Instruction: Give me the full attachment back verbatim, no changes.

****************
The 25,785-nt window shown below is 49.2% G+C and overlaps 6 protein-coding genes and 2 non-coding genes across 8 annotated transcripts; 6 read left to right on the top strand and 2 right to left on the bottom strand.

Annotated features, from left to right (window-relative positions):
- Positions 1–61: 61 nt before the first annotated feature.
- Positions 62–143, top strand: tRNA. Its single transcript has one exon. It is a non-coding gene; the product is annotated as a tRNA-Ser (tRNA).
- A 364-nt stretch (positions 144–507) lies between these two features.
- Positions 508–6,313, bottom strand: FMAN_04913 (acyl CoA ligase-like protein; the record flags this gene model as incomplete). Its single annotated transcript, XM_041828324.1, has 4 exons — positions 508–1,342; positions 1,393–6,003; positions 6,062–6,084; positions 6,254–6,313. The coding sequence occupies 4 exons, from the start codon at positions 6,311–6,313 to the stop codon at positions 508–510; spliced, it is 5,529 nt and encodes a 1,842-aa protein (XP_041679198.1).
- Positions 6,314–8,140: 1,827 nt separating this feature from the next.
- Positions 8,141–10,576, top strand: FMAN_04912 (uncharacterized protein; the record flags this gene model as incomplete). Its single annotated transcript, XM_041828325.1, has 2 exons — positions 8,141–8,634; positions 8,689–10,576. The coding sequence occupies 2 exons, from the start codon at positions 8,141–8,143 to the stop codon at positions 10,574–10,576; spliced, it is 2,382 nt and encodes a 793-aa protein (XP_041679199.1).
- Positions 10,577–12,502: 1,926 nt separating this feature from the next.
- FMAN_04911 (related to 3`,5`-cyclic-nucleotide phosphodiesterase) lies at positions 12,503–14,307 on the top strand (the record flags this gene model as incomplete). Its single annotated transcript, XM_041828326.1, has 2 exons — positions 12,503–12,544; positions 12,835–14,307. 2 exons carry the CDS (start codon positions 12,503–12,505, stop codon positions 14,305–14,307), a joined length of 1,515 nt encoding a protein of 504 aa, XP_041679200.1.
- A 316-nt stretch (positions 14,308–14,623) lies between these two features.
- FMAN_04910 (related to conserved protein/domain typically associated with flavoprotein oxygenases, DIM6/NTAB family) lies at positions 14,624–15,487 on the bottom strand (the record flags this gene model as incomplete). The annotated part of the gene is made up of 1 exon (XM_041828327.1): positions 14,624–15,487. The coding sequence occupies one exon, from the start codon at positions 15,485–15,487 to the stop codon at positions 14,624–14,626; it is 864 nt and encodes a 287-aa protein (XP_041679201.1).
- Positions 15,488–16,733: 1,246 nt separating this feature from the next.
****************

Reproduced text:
The 25,785-nt window shown below is 49.2% G+C and overlaps 6 protein-coding genes and 2 non-coding genes across 8 annotated transcripts; 6 read left to right on the top strand and 2 right to left on the bottom strand.

Annotated features, from left to right (window-relative positions):
- Positions 1–61: 61 nt before the first annotated feature.
- Positions 62–143, top strand: tRNA. Its single transcript has one exon. It is a non-coding gene; the product is annotated as a tRNA-Ser (tRNA).
- A 364-nt stretch (positions 144–507) lies between these two features.
- Positions 508–6,313, bottom strand: FMAN_04913 (acyl CoA ligase-like protein; the record flags this gene model as incomplete). Its single annotated transcript, XM_041828324.1, has 4 exons — positions 508–1,342; positions 1,393–6,003; positions 6,062–6,084; positions 6,254–6,313. The coding sequence occupies 4 exons, from the start codon at positions 6,311–6,313 to the stop codon at positions 508–510; spliced, it is 5,529 nt and encodes a 1,842-aa protein (XP_041679198.1).
- Positions 6,314–8,140: 1,827 nt separating this feature from the next.
- Positions 8,141–10,576, top strand: FMAN_04912 (uncharacterized protein; the record flags this gene model as incomplete). Its single annotated transcript, XM_041828325.1, has 2 exons — positions 8,141–8,634; positions 8,689–10,576. The coding sequence occupies 2 exons, from the start codon at positions 8,141–8,143 to the stop codon at positions 10,574–10,576; spliced, it is 2,382 nt and encodes a 793-aa protein (XP_041679199.1).
- Positions 10,577–12,502: 1,926 nt separating this feature from the next.
- FMAN_04911 (related to 3`,5`-cyclic-nucleotide phosphodiesterase) lies at positions 12,503–14,307 on the top strand (the record flags this gene model as incomplete). Its single annotated transcript, XM_041828326.1, has 2 exons — positions 12,503–12,544; positions 12,835–14,307. 2 exons carry the CDS (start codon positions 12,503–12,505, stop codon positions 14,305–14,307), a joined length of 1,515 nt encoding a protein of 504 aa, XP_041679200.1.
- A 316-nt stretch (positions 14,308–14,623) lies between these two features.
- FMAN_04910 (related to conserved protein/domain typically associated with flavoprotein oxygenases, DIM6/NTAB family) lies at positions 14,624–15,487 on the bottom strand (the record flags this gene model as incomplete). The annotated part of the gene is made up of 1 exon (XM_041828327.1): positions 14,624–15,487. The coding sequence occupies one exon, from the start codon at positions 15,485–15,487 to the stop codon at positions 14,624–14,626; it is 864 nt and encodes a 287-aa protein (XP_041679201.1).
- Positions 15,488–16,733: 1,246 nt separating this feature from the next.